Safety and Effectiveness of Rilonacept for Treating Systemic Juvenile Idiopathic Arthritis in Children and Young Adults
|Study Design:||Allocation: Randomized
Endpoint Classification: Safety/Efficacy Study
Intervention Model: Parallel Assignment
Masking: Double Blind (Subject, Caregiver, Investigator, Outcomes Assessor)
Primary Purpose: Treatment
|Official Title:||Randomized Placebo Phase Study of Rilonacept in the Treatment of Systemic Juvenile Idiopathic Arthritis (RAPPORT)|
- Time to response to treatment, as determined by a modified JIA ACR30 requiring no fever, coupled with a requirement for corticosteroid taper in participants who are taking corticosteroids [ Time Frame: At Week 12 ] [ Designated as safety issue: No ]
- Time to response to treatment, as determined by JIA ACR50 and JIA ACR70 [ Time Frame: At Week 12 ] [ Designated as safety issue: No ]
- Pediatric Quality of Life Inventory [ Time Frame: At Weeks 12 and 24 ] [ Designated as safety issue: No ]
- Physical function as determined by Childhood Health Assessment Questionnaire [ Time Frame: At Weeks 12 and 24 ] [ Designated as safety issue: No ]
- Presence of systemic features [ Time Frame: At Weeks 12 and 24 ] [ Designated as safety issue: No ]
- Serious adverse events, infections, development of MAS [ Time Frame: At Weeks 12 and 24 ] [ Designated as safety issue: Yes ]
|Study Start Date:||November 2008|
|Study Completion Date:||June 2013|
|Primary Completion Date:||June 2013 (Final data collection date for primary outcome measure)|
Experimental: Group 1
Loading dose of rilonacept (4.4mg/kg) at Week 0, followed by rilonacept 2.2 mg/kg/week for the remainder of the study
2.2 mg/kg subcutaneously
Placebo Comparator: Group 2
Placebo for 4 weeks, followed by rilonacept loading dose (4.4mg/kg), followed by rilonacept 2.2 mg/kg/week for the remainder of the study
2.2 mg/kg subcutaneously
The current standard treatment for SJIA includes nonsteroidal anti-inflammatory drugs (NSAIDS) and corticosteroids. However, in most people, NSAIDS do not completely control the disease. Also, no studies have been done to prove which medication or combination of medications is best to treat children and adolescents with SJIA. Interleukin-1 (IL-1), a protein secreted by certain cells in the body, assists in regulating immune and inflammatory responses. Too much IL-1 can be harmful and has been shown to play a role in the inflammation associated with a variety of diseases, including SJIA. Rilonacept is a drug that inhibits IL-1 activity. The purpose of this study is to determine whether a rilonacept drug regimen initiated early is more effective than a similar rilonacept drug regimen initiated 4 weeks later when treating children and young adults with SJIA. This study will also evaluate the safety of rilonacept, and various tissue samples will be collected from participants for future genetic studies.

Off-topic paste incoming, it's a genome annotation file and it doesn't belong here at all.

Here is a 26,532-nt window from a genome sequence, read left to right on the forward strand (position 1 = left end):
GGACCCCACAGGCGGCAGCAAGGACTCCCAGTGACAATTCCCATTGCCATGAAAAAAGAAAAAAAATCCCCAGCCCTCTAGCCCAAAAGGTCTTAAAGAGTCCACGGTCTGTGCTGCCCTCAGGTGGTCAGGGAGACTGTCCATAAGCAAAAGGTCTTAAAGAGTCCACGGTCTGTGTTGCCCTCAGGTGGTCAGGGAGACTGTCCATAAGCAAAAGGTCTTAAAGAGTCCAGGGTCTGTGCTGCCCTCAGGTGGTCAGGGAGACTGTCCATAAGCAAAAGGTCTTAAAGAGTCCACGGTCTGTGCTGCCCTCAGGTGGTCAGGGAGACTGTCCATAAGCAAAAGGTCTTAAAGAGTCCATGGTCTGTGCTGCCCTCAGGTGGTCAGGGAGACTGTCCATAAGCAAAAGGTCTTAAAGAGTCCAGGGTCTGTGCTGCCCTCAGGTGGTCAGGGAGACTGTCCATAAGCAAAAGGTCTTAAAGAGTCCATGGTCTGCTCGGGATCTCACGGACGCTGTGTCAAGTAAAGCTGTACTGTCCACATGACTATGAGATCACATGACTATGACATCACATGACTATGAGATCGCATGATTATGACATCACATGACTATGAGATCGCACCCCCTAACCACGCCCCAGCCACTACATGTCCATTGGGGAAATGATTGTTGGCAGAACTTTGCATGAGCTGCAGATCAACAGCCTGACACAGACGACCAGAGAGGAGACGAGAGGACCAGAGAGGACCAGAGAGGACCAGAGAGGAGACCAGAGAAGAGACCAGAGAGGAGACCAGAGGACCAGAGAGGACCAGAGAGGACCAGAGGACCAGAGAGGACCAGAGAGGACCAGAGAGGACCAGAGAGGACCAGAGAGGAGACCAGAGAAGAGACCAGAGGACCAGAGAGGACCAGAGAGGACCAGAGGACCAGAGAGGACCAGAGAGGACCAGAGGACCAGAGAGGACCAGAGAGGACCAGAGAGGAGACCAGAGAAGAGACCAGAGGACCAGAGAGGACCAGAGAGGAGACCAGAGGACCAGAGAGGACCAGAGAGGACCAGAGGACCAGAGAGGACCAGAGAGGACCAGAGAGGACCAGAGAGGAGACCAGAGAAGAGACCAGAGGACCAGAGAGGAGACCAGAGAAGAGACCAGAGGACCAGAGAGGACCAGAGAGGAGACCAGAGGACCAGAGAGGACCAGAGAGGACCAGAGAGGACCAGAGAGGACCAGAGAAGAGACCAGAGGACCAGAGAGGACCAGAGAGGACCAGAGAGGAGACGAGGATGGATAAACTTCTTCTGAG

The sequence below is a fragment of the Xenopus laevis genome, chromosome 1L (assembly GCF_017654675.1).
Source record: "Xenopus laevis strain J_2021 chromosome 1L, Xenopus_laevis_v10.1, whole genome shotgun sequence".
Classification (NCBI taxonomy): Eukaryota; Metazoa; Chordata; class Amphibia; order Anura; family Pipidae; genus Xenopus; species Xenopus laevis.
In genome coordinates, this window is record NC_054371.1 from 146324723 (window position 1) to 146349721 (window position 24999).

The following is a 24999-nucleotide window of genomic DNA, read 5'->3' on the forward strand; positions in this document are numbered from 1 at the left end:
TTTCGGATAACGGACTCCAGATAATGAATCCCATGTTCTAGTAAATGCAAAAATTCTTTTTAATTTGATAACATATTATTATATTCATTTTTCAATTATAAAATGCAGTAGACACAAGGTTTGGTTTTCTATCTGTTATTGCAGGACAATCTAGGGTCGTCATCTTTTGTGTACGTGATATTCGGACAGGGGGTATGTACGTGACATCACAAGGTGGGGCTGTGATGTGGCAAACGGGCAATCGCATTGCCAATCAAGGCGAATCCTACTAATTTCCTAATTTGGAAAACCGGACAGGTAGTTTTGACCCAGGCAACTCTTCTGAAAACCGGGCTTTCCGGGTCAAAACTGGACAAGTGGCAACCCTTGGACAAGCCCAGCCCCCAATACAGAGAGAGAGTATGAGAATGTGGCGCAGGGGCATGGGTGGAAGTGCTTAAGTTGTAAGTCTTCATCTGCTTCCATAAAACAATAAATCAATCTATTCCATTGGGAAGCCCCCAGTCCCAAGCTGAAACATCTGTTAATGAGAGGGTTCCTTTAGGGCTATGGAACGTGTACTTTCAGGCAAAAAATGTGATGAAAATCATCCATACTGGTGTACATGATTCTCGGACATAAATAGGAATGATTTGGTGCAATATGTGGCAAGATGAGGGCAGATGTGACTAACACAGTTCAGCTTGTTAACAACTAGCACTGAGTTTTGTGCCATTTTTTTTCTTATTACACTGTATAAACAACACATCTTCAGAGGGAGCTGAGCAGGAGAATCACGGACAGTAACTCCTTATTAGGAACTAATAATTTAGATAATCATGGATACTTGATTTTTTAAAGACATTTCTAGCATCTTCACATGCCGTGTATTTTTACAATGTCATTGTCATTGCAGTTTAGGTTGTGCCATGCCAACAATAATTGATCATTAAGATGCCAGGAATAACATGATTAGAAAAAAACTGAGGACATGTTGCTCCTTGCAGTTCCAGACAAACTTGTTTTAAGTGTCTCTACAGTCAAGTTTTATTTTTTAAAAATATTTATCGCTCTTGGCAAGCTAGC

This study will last 6 months. Participants will be randomly assigned to one of two groups:
- Group 1 participants will receive rilonacept injections at a dose of 4.4mg/kg at study entry (loading dose), then 2.2 mg/kg weekly until Week 4. At Week 4, they will receive a loading dose of placebo, followed by weekly rilonacept injections at 2.2 mg/kg for the duration of the study.
- Group 2 participants will receive placebo at study entry and then during the first 4 weeks of treatment. At Week 4, they will receive a loading dose of rilonacept injections of 4.4 mg/kg, followed by weekly rilonacept injections at a dose of 2.2 mg/kg for the duration of the study.
Participants will continue any previous corticosteroid therapy, but in tapering doses. All participants will attend study visits at Weeks 0, 2, 4, 6, 8, 10, 12, 14 and 24. Study visits will include a physical exam, joint exam, blood collection, interview, and questionnaires. Urine collection may occur for some female participants. Other evaluations may be performed by the participant's regular doctor. Throughout the study, participants will maintain at-home diaries to record fever, morning stiffness and pain, when rilonacept or placebo was taken, any side effects experienced from treatment, and any additional medications that were taken.
Please refer to this study by its ClinicalTrials.gov identifier: NCT00534495
|United States, New York|
|Montefiore Medical Center|
|Bronx, New York, United States, 10467|
|Principal Investigator:||Norman T. Ilowite, MD||Montefiore Medical Center|